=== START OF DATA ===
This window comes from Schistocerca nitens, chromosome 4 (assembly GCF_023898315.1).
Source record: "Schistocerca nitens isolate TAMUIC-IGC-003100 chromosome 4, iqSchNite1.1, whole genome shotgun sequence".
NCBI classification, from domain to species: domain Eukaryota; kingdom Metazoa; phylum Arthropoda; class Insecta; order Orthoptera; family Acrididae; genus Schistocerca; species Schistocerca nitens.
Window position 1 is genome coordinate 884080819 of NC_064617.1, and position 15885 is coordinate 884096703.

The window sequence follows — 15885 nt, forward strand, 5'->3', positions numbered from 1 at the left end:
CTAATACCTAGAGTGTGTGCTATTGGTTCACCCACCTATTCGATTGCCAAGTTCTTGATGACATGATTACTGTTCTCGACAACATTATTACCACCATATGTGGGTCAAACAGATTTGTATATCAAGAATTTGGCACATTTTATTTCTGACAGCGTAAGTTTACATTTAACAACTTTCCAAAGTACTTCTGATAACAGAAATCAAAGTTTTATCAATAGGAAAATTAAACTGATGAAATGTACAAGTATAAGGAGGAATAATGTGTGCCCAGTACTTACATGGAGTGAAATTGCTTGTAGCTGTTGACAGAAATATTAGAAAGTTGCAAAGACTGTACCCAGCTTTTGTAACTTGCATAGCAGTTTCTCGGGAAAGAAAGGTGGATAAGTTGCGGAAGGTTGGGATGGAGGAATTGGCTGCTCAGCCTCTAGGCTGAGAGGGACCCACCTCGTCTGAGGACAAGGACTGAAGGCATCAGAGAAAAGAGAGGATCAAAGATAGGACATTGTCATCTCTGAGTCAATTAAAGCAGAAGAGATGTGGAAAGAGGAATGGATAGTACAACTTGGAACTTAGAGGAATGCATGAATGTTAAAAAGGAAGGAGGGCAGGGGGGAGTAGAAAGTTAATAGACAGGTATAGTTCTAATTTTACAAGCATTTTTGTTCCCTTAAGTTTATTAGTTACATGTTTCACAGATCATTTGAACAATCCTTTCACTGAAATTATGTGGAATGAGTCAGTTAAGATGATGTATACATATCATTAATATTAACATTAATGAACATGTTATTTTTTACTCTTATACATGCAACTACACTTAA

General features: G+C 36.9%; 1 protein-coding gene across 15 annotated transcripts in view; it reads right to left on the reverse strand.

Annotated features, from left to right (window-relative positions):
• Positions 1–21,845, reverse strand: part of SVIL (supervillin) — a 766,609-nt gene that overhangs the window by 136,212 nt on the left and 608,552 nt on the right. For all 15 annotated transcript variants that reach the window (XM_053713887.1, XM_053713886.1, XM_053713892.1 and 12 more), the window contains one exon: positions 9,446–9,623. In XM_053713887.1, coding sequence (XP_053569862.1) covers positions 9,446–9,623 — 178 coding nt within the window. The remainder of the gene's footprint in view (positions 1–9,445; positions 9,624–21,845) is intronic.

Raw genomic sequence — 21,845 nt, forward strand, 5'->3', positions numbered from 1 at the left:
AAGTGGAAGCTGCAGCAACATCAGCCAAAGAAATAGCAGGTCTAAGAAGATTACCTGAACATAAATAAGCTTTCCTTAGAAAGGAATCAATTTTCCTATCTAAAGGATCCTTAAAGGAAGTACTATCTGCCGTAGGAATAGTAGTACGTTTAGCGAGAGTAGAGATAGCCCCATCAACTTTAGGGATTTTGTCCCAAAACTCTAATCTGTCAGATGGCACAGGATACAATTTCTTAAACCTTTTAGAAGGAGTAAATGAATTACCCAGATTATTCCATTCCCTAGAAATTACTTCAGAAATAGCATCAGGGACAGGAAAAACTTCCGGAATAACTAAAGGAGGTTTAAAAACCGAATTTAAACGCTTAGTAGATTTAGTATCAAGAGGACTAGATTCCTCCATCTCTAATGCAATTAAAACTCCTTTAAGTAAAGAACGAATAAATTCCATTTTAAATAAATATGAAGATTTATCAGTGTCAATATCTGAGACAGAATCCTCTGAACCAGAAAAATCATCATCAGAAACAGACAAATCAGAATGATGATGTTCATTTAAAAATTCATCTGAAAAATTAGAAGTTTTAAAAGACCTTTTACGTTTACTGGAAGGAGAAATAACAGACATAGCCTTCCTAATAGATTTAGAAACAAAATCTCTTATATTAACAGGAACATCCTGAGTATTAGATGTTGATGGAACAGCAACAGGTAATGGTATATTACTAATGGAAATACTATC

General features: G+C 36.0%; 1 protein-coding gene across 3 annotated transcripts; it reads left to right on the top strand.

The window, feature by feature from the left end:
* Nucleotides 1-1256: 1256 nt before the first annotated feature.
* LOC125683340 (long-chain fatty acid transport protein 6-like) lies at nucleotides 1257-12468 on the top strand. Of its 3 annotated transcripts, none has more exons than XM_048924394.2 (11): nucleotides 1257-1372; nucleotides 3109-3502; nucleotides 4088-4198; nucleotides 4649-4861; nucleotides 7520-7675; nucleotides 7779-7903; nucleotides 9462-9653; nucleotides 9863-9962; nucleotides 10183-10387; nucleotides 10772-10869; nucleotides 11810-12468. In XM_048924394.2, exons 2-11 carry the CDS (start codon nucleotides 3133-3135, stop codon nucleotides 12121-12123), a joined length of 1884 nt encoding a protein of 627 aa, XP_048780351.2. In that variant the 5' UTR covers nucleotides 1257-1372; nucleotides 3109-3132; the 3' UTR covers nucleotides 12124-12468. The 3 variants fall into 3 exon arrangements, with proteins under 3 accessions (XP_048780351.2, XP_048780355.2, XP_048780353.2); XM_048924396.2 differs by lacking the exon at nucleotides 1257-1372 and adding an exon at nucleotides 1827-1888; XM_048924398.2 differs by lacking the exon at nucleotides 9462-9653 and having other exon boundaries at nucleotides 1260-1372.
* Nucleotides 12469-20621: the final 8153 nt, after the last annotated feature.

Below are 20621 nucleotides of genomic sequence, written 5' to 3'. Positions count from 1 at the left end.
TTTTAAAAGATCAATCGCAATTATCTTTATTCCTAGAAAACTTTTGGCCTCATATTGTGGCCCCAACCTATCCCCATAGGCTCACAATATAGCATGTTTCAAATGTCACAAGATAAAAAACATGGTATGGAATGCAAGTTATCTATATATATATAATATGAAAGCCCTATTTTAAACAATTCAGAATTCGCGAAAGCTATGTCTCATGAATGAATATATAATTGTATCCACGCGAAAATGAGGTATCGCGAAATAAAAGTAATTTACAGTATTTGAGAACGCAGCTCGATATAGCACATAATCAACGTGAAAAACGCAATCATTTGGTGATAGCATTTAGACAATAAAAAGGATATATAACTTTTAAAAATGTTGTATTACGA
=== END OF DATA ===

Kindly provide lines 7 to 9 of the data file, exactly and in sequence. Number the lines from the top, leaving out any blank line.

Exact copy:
General features: G+C 36.9%; 1 protein-coding gene across 15 annotated transcripts in view; it reads right to left on the reverse strand.

Annotated features, from left to right (window-relative positions):
• Positions 1–21,845, reverse strand: part of SVIL (supervillin) — a 766,609-nt gene that overhangs the window by 136,212 nt on the left and 608,552 nt on the right. For all 15 annotated transcript variants that reach the window (XM_053713887.1, XM_053713886.1, XM_053713892.1 and 12 more), the window contains one exon: positions 9,446–9,623. In XM_053713887.1, coding sequence (XP_053569862.1) covers positions 9,446–9,623 — 178 coding nt within the window. The remainder of the gene's footprint in view (positions 1–9,445; positions 9,624–21,845) is intronic.